An example In English, written using scriptio continua resembled this: THEHISTORYOFTHEUNITEDSTATESGOESBACKMORETHANFOURCENTURIES which reads, “The history of the United States goes back more than four centuries.” Obviously, this sentence looks cumbersome and somewhat hard to read, but writing in scriptio continua had several advantages. Roman scribes saved expensive ink and papyrus, as well as the stone on which they engraved their language. Also it saved space for more words and extending ideas. The greatest requirement for Roman scribes was to be thoroughly acquainted with their alphabet in capital letters, simplifying the writing process for them.

Eventually, scribes in Europe who copied ancient Latin manuscripts began spacing between words while using small or “minuscule” letters emerged in Ireland in the 7th to 8th centuries A.D. Carolingian period of France in the 9th century A.D. At the same time, German scribes began writing in the same manner. Of course, today, writing in Western civilization followed the same pattern which is a …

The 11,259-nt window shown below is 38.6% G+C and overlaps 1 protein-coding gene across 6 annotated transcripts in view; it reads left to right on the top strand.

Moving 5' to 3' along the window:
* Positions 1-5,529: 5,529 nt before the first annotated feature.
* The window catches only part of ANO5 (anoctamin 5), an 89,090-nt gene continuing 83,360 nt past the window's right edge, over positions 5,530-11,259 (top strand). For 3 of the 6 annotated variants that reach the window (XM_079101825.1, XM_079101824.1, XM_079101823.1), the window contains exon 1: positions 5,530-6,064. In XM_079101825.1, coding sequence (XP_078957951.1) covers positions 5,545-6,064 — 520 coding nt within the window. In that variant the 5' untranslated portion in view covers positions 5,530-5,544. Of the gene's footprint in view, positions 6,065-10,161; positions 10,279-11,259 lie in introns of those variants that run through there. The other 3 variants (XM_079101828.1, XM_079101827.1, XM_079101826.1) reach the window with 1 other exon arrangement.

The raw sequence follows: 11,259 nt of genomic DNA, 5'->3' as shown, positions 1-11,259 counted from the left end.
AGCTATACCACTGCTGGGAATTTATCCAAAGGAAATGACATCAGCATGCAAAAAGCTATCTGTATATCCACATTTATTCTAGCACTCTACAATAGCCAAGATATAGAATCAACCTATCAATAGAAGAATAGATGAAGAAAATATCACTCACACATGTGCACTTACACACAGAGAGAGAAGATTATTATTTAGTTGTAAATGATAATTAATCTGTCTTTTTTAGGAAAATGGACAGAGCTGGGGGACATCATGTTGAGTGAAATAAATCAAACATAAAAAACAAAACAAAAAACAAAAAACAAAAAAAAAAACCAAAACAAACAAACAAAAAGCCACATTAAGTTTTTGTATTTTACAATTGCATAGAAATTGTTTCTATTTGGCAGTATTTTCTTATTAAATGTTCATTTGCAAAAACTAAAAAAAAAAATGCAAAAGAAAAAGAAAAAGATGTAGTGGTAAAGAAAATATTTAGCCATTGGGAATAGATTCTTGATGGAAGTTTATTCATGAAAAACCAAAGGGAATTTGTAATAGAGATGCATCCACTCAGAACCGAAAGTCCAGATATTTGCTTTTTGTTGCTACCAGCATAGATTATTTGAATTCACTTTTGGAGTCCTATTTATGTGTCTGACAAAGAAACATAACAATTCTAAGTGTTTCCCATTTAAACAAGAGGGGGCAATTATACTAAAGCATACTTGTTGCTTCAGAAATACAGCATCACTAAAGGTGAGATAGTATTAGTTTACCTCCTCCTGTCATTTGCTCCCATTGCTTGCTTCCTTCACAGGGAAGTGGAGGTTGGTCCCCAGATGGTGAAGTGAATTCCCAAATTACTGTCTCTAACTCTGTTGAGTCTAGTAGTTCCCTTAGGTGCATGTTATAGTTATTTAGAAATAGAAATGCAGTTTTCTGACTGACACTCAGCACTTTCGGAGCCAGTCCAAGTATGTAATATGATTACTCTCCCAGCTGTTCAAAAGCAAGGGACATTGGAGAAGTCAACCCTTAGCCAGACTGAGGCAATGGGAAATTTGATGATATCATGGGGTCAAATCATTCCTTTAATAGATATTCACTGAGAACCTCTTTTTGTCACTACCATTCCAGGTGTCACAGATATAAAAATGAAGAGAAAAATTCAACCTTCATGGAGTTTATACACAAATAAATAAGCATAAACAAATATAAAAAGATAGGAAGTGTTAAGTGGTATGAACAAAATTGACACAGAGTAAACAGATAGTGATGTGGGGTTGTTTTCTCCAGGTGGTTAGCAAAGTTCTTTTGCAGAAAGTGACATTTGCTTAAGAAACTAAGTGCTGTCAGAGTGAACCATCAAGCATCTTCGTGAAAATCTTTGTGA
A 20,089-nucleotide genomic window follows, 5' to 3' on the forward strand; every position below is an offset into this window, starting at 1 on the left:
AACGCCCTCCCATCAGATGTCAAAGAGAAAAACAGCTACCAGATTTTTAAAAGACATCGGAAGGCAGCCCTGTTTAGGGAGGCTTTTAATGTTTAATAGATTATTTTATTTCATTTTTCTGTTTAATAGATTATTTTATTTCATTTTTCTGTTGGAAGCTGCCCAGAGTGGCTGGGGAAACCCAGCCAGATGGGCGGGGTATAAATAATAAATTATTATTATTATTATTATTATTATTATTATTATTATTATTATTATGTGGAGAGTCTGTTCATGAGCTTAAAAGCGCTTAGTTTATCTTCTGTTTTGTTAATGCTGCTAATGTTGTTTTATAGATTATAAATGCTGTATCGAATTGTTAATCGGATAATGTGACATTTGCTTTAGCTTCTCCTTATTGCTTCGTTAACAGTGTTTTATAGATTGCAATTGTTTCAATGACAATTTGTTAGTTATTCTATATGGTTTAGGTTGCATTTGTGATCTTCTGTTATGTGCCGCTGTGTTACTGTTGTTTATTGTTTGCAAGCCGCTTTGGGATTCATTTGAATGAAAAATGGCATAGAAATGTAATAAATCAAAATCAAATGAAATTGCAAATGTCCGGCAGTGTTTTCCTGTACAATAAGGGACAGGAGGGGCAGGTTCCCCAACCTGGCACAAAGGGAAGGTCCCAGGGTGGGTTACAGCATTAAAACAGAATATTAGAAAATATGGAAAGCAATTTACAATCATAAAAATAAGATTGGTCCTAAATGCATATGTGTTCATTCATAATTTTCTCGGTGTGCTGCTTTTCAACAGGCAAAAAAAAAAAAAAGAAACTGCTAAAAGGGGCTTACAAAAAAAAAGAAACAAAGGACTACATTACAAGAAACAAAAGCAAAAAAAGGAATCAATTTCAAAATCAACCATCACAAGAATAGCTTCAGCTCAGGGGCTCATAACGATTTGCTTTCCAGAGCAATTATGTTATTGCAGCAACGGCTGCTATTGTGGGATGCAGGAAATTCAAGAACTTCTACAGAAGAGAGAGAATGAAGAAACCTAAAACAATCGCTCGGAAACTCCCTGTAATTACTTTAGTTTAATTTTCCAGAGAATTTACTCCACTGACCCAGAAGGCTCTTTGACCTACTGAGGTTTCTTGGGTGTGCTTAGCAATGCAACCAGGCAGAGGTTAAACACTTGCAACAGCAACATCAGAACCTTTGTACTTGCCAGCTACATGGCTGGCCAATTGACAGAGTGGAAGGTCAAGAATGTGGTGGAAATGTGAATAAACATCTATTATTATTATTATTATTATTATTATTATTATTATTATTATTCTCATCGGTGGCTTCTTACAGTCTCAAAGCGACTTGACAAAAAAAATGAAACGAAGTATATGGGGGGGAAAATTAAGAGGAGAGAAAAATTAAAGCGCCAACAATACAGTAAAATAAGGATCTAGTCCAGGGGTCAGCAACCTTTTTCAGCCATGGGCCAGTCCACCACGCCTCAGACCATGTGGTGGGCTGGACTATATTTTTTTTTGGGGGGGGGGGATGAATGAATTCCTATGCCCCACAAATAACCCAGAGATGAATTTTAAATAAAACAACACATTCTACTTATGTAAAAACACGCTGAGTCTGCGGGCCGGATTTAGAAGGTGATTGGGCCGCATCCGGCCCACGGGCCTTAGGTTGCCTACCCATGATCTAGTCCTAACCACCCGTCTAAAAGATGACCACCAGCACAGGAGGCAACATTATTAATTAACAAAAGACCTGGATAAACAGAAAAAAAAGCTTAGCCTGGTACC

AP Stylebook – Your Guide to AP Style Writing

The Associated Press Stylebook calls itself, “The Bible of the Newspaper Industry.”  However, the AP Stylebook is the ultimate writing resource for more than just newspapers.  Hundreds of companies and publications ranging from traditional newspapers, to online publishers, to newsletter distributers, to marketing brochures, and public relations department materials rely on the AP Stylebook to arbitrate any number of grammatical, spelling, or punctuation issues that may arise in the fast changing world we live in.  While the dictionary gets left further and further behind, the AP Stylebook continues to hold court over much of the writing universe.